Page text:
We’re using Lee County because that’s where Momentum Consulting is located, although we do and have served businesses from many counties throughout the state. My tendency is to just search for exactly what I’m looking to find. However, the search bar doesn’t appear to be working just yet. So, scroll to the bottom and start with the Community, Contacts, and Reports.
The Community tab gives you the basic demographics of the county. Useful, but not much more in depth than a general census report. It’s useful, however, to have this high-level overview available alongside the more in-depth knowledge so you don’t have to go anywhere else to find it.
At first glance, the Contact page offers just basic information, but keep scrolling and you’ll realize you have information for resources throughout the county including contact names, email addresses, and mailing addresses–ALL IN ONE PLACE. No more searching multiple sites. No more piecing together your own database. If you’re looking for contact information in several counties, this website has just saved you hours of time.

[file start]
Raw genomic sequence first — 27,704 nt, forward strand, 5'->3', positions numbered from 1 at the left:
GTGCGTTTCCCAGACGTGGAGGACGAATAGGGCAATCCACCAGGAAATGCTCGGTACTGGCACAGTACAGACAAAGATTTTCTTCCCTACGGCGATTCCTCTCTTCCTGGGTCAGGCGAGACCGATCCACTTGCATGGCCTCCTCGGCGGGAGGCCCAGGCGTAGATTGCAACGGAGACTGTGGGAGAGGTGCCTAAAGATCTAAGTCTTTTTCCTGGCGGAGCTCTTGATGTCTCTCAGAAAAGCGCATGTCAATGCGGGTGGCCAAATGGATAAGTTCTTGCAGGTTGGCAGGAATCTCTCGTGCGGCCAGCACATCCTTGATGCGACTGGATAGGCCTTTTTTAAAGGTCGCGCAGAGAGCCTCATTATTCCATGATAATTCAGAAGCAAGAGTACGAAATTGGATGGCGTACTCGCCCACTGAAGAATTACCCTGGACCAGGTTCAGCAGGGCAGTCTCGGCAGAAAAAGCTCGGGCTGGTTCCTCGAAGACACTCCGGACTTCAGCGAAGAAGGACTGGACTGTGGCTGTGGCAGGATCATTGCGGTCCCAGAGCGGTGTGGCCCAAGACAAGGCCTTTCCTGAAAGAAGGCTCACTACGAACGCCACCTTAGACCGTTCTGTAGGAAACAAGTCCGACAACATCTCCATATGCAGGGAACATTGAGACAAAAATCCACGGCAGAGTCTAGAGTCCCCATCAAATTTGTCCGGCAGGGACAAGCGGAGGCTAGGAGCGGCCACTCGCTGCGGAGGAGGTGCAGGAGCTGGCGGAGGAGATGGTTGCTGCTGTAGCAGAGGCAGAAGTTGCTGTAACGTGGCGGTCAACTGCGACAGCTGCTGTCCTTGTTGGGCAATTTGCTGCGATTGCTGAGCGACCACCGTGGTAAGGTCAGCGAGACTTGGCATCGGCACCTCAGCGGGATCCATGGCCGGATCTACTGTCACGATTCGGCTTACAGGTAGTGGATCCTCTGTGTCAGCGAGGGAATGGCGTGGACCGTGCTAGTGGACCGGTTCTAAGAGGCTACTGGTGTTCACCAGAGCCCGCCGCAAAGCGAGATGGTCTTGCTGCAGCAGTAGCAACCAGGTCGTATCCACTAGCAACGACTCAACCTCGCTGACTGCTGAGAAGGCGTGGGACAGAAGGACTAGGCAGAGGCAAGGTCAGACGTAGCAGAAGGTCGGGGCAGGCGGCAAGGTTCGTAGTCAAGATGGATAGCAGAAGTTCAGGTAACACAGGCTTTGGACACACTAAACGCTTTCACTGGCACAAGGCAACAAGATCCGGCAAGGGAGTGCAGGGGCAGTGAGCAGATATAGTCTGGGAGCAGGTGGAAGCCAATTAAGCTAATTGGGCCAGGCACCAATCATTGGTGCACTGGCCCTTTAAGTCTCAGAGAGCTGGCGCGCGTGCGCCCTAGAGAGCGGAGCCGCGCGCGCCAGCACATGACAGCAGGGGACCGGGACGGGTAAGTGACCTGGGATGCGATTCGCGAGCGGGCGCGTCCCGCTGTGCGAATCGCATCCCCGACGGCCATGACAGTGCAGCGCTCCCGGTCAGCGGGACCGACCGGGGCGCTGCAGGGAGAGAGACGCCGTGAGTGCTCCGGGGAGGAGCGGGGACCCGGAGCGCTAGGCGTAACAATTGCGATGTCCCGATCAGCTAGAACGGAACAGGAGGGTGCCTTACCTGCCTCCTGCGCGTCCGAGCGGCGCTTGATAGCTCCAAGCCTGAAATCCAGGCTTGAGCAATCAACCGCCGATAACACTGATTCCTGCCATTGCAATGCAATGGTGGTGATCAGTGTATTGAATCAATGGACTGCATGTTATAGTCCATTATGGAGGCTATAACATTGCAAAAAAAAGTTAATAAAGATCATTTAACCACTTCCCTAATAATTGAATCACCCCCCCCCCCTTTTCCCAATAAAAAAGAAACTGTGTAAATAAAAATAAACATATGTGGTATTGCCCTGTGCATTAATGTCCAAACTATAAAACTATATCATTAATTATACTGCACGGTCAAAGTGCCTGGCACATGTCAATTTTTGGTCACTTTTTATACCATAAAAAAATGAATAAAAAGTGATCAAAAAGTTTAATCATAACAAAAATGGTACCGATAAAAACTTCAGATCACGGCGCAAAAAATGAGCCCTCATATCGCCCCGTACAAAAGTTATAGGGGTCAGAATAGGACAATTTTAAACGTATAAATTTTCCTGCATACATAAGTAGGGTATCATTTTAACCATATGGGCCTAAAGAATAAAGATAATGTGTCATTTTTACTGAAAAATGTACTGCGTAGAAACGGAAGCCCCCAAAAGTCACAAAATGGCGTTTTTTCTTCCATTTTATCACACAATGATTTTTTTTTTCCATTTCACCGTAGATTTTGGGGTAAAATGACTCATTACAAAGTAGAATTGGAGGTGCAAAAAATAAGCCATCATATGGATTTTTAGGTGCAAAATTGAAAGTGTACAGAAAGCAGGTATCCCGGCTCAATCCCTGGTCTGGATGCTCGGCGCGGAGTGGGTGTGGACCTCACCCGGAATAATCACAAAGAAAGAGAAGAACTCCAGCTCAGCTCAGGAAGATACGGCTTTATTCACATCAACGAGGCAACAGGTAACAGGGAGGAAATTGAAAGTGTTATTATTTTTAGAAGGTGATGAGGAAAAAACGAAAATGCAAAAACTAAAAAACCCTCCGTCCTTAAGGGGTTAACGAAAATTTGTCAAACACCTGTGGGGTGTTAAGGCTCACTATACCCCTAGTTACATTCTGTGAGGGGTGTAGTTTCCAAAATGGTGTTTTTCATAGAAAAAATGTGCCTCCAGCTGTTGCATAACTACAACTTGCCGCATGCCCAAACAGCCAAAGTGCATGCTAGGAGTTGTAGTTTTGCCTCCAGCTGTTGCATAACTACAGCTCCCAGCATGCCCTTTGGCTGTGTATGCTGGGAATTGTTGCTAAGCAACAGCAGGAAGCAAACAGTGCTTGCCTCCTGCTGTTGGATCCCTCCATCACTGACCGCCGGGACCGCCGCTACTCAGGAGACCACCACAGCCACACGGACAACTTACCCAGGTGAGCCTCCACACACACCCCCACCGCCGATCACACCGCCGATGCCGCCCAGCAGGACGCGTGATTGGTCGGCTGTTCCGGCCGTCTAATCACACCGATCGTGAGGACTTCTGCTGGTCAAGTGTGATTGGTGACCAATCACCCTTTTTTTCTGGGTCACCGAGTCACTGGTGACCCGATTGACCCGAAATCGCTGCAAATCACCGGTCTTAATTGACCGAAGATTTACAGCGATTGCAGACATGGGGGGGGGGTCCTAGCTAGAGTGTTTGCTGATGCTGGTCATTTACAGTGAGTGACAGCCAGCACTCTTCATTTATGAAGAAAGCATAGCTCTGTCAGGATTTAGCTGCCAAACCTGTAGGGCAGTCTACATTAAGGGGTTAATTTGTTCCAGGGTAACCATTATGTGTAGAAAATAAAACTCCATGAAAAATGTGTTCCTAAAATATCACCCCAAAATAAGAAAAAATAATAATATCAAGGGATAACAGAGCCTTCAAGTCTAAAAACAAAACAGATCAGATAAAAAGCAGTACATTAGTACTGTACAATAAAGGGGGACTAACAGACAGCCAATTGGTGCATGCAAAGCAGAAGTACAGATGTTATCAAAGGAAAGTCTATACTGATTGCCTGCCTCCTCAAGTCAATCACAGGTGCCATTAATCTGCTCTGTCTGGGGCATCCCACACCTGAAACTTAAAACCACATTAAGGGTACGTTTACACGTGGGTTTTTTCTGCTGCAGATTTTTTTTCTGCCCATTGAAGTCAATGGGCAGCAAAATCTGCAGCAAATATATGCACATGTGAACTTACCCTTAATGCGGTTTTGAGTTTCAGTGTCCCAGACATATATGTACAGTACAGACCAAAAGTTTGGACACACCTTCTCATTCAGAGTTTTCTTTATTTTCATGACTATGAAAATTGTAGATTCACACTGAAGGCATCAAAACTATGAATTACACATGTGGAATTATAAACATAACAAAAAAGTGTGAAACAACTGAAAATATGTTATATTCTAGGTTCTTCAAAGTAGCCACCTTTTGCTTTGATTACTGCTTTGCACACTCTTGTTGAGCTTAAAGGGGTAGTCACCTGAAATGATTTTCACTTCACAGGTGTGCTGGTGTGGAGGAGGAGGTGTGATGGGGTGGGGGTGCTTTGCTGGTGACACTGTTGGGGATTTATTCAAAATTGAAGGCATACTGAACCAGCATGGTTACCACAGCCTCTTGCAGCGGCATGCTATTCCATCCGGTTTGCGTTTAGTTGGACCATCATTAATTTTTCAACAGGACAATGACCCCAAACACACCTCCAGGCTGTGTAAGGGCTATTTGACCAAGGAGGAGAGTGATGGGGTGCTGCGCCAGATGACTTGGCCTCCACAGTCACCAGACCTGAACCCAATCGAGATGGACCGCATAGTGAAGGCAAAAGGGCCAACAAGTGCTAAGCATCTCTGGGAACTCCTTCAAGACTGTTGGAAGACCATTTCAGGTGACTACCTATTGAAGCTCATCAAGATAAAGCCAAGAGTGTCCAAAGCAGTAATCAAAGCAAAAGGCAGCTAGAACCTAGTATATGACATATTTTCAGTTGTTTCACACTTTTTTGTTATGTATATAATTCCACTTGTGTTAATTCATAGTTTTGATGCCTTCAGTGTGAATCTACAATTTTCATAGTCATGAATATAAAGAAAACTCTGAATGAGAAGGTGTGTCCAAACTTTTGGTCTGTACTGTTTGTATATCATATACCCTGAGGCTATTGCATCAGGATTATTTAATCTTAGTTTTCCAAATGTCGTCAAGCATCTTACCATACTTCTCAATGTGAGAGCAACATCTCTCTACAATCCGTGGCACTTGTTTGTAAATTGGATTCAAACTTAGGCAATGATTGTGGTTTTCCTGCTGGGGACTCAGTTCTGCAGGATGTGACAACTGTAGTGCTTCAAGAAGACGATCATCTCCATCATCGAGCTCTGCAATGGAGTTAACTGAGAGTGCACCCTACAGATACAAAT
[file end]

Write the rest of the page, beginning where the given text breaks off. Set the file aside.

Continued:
How does all this relate to marketing? Well, it doesn’t, exactly, yet. To get to the good stuff, you’ll have to register as a user on the site and click on the Reports tab.
Now, let’s dig into the data! If you aren’t geeking out with me over all the information you are about to encounter, it’s okay. I’m going to help you make it relate. The key is to think about your customer. What do they buy from you? What do you want to sell to them? Is there a market for it? Can you sell more? Should you add a product line? Let’s find out.
Depending on which report you choose to view, you’ll see differing information. The reports are divided into market potential, expenditures, and profiles. Not every category has every report. Because the retail sector has all three reports we have chosen to use those reports for our screenshots. You should choose the report that best represents your company.
Let’s look first at the Retail Market Potential.
You’ll download a pdf form like this: